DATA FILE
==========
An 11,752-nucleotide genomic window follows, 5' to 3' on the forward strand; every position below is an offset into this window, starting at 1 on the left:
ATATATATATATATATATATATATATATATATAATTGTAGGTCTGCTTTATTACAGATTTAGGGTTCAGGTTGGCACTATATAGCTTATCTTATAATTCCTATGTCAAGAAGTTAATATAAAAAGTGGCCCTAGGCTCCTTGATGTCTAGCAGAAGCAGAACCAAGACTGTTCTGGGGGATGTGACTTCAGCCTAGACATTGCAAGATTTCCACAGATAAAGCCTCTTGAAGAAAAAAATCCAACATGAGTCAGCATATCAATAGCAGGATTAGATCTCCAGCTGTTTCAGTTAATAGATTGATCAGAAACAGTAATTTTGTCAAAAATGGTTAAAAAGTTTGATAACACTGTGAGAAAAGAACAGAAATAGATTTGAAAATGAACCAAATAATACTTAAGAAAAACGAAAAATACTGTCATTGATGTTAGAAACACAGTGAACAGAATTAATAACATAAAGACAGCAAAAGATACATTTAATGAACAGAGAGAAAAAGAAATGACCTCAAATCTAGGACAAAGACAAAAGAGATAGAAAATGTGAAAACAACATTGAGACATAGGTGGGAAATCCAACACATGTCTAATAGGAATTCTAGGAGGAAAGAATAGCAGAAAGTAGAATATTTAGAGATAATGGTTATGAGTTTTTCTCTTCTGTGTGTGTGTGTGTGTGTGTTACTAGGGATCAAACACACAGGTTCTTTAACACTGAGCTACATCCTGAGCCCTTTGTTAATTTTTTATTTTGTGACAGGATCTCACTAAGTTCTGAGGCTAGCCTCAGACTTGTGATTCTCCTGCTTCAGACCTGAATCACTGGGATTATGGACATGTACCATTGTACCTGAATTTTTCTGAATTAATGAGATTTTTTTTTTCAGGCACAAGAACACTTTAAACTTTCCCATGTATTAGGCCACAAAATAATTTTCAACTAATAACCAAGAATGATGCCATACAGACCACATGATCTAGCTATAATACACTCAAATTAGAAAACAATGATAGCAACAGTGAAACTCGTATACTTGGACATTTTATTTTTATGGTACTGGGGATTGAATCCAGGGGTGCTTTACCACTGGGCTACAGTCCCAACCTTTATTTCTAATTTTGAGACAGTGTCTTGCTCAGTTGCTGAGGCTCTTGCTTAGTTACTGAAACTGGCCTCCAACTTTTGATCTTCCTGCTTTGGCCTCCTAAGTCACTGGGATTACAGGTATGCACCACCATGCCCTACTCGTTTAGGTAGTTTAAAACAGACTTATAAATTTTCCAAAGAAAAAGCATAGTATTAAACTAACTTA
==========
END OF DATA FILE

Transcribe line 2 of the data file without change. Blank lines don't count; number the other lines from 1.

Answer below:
ATATATATATATATATATATATATATATATATAATTGTAGGTCTGCTTTATTACAGATTTAGGGTTCAGGTTGGCACTATATAGCTTATCTTATAATTCCTATGTCAAGAAGTTAATATAAAAAGTGGCCCTAGGCTCCTTGATGTCTAGCAGAAGCAGAACCAAGACTGTTCTGGGGGATGTGACTTCAGCCTAGACATTGCAAGATTTCCACAGATAAAGCCTCTTGAAGAAAAAAATCCAACATGAGTCAGCATATCAATAGCAGGATTAGATCTCCAGCTGTTTCAGTTAATAGATTGATCAGAAACAGTAATTTTGTCAAAAATGGTTAAAAAGTTTGATAACACTGTGAGAAAAGAACAGAAATAGATTTGAAAATGAACCAAATAATACTTAAGAAAAACGAAAAATACTGTCATTGATGTTAGAAACACAGTGAACAGAATTAATAACATAAAGACAGCAAAAGATACATTTAATGAACAGAGAGAAAAAGAAATGACCTCAAATCTAGGACAAAGACAAAAGAGATAGAAAATGTGAAAACAACATTGAGACATAGGTGGGAAATCCAACACATGTCTAATAGGAATTCTAGGAGGAAAGAATAGCAGAAAGTAGAATATTTAGAGATAATGGTTATGAGTTTTTCTCTTCTGTGTGTGTGTGTGTGTGTGTTACTAGGGATCAAACACACAGGTTCTTTAACACTGAGCTACATCCTGAGCCCTTTGTTAATTTTTTATTTTGTGACAGGATCTCACTAAGTTCTGAGGCTAGCCTCAGACTTGTGATTCTCCTGCTTCAGACCTGAATCACTGGGATTATGGACATGTACCATTGTACCTGAATTTTTCTGAATTAATGAGATTTTTTTTTTCAGGCACAAGAACACTTTAAACTTTCCCATGTATTAGGCCACAAAATAATTTTCAACTAATAACCAAGAATGATGCCATACAGACCACATGATCTAGCTATAATACACTCAAATTAGAAAACAATGATAGCAACAGTGAAACTCGTATACTTGGACATTTTATTTTTATGGTACTGGGGATTGAATCCAGGGGTGCTTTACCACTGGGCTACAGTCCCAACCTTTATTTCTAATTTTGAGACAGTGTCTTGCTCAGTTGCTGAGGCTCTTGCTTAGTTACTGAAACTGGCCTCCAACTTTTGATCTTCCTGCTTTGGCCTCCTAAGTCACTGGGATTACAGGTATGCACCACCATGCCCTACTCGTTTAGGTAGTTTAAAACAGACTTATAAATTTTCCAAAGAAAAAGCATAGTATTAAACTAACTTA